- Secondly, until recently most people could not read. Kind of strange that God would make a book the sole rule of faith. Even today large numbers of people in the world still cannot read well.
- Thirdly, and most importantly, if all you have is a book, that book still needs to be interpreted accurately. Without a valid and recognized interpreter the book can well serve to divide more than unite. It this not the experience of Protestantism which now has tens of thousands of denominations all claiming to read the same Bible but interpreting it in rather different manners? The problem is if no one is Pope everyone is Pope! Protestantism claims that everyone alone with a Bible and the Holy Spirit can authentically interpret Scripture. Well then why does the Holy Spirit tell some that baptism is necessary for salvation and to others no. Why the Holy Spirit tell some that the Eucharist really is Christ body and blood and others only a symbol? Why does the Holy Spirit say to some Protestants “Once saved always saved” and to others, “No” ?? So it seems clear that Scripture is not meant to be alone. Scripture itself says this in 2 Peter 3:16 our beloved brother Paul, according to the wisdom given to him, also wrote to you, Our Brother Paul speaking of these things [the Last things] as he does in all his letters. In them there are some things hard to understand that the ignorant and unstable distort to their own destruction, just as they do the other scriptures. Hence Scripture warns that it is quite possible to mis-interpret Scripture. Well then, were is the truth to be found? The Scriptures once again answer this: you should know how to behave in the household of God, which is the church of the living God, the pillar and foundation of truth. (1 Tim 3:15) Hence Scriptures are not to be read alone. They are a document of the Lord through the Church and must be read in the context of the Church and with the Church’s authoritative interpretation and Tradition. As this quote says, The CHURCH is the pillar and foundation of the truth. The Bible is a Church book and not meant to be read apart from the Church that received the authority to publish it from God. Scripture is the most authoritative and precious document of the Church but it emanates from the Church’s Tradition and must be understood in the light of it. Further, faith is not alone but works through love, grace is not alone but builds on nature.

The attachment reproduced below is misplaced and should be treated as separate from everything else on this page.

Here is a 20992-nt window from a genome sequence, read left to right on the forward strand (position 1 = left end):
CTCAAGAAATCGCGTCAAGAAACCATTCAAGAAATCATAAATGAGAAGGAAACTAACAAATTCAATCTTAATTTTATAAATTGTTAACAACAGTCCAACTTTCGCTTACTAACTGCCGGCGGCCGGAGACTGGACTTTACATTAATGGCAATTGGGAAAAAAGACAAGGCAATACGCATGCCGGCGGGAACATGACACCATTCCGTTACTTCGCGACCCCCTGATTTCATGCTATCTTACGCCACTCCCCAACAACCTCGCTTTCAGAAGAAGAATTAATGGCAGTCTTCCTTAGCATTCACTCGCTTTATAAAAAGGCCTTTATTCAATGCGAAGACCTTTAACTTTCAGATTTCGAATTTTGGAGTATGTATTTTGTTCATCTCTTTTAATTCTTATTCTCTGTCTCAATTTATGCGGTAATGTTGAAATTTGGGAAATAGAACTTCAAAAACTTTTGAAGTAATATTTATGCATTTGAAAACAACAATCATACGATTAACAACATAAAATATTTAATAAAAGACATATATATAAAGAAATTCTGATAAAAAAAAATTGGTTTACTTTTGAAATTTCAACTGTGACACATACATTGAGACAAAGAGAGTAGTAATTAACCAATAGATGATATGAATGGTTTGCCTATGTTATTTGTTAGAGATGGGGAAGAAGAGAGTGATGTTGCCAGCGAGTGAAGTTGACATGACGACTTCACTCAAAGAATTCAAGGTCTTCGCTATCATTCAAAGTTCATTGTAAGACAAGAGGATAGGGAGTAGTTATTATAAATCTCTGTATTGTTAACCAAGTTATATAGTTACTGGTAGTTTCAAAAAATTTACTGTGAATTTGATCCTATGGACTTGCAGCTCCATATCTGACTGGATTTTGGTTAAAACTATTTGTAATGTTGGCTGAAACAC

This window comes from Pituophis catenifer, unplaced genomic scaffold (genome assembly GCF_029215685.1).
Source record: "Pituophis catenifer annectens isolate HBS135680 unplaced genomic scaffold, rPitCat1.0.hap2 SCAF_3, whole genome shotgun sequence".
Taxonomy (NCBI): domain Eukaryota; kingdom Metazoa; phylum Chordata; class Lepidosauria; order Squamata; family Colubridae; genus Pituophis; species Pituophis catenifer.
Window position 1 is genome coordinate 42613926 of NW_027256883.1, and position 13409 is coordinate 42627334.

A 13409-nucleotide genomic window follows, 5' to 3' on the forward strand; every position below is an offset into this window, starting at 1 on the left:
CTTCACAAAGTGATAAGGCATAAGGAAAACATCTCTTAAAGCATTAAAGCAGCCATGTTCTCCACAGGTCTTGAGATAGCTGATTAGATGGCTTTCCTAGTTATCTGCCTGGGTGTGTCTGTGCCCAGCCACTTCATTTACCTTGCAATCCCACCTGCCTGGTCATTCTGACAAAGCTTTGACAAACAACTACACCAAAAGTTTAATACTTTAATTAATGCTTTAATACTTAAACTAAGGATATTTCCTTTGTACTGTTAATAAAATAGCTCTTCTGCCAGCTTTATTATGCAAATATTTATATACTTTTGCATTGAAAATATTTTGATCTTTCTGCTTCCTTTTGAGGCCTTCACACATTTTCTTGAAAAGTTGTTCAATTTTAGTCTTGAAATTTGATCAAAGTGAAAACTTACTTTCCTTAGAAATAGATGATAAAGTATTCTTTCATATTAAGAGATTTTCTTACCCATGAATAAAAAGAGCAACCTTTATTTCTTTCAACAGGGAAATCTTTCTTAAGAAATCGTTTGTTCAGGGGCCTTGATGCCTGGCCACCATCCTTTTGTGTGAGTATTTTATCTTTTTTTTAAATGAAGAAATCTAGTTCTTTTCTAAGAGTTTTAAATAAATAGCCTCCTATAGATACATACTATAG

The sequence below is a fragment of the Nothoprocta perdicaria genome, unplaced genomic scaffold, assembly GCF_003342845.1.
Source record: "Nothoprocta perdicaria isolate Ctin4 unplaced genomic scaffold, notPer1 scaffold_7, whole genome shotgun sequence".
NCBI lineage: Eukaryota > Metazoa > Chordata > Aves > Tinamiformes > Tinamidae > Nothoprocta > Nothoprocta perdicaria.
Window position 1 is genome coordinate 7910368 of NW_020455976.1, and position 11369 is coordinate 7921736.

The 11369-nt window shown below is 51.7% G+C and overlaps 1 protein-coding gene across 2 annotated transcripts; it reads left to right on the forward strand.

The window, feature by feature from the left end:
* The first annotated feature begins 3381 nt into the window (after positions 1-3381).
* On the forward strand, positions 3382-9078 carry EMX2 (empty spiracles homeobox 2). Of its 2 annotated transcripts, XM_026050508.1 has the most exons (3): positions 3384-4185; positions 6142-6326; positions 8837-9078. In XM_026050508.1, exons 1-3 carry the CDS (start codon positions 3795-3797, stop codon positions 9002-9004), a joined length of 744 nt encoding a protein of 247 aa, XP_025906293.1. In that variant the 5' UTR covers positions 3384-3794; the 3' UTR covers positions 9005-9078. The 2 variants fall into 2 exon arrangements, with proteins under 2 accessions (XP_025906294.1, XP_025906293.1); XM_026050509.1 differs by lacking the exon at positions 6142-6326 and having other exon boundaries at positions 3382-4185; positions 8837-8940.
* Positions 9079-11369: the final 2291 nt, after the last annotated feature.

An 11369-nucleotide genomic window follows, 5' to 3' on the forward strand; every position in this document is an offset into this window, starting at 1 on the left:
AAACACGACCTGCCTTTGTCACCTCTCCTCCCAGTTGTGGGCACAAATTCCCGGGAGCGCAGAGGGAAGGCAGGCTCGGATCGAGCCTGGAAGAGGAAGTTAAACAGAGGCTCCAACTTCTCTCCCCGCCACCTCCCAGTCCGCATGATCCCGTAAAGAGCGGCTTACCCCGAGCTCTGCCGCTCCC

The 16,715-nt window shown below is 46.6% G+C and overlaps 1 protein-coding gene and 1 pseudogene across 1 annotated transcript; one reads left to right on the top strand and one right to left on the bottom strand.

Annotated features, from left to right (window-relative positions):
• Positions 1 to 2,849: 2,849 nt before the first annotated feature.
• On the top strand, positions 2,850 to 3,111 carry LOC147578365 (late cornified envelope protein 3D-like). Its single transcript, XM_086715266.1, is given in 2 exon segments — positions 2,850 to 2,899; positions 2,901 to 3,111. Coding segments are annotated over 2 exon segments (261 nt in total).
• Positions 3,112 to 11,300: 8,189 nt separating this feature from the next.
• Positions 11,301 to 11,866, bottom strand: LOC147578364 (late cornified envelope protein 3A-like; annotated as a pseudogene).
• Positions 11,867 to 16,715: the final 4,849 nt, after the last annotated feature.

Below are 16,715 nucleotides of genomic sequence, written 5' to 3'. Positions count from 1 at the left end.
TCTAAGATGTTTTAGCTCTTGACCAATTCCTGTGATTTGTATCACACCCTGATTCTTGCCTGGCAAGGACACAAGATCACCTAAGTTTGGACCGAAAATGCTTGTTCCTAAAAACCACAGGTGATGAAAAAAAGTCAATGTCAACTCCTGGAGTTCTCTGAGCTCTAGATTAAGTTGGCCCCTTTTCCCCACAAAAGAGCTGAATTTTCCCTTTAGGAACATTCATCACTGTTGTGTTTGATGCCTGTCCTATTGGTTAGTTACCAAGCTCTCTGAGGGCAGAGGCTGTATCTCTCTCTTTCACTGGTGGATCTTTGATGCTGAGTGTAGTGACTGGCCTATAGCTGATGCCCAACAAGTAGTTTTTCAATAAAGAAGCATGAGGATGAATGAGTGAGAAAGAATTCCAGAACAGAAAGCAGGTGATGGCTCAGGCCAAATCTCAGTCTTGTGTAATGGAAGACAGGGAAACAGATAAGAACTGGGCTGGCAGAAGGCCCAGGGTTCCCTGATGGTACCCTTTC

Thus the problems of singing solo seems to come down to the fact that we end up with an abstraction. Something that exists in the mind but in reality cannot be found alone. Thus to gloss on a famous passage from Genesis:
It is not good (or even possible) for grace or faith to be alone. It is not good for Scripture to be alone. I, (the Lord) will make a suitable partner for the grace of faith: works. I will make a suitable partner for the Scriptures: the Church. That is why the grace of faith leaves it’s Father and clings to its wife and the two of them becme one. That is why Scripture leaves its Father and joins itself to the Church and the two of them become one.
Ok it’s a little corny. But I couldn’t resist. In end, Beware the solos, it is not good to be alone!
Here is a brief video where Fr. Robert Barron ponders the Protestant point of view that every baptized Christian has the right to authoritatively interpret the Word of God.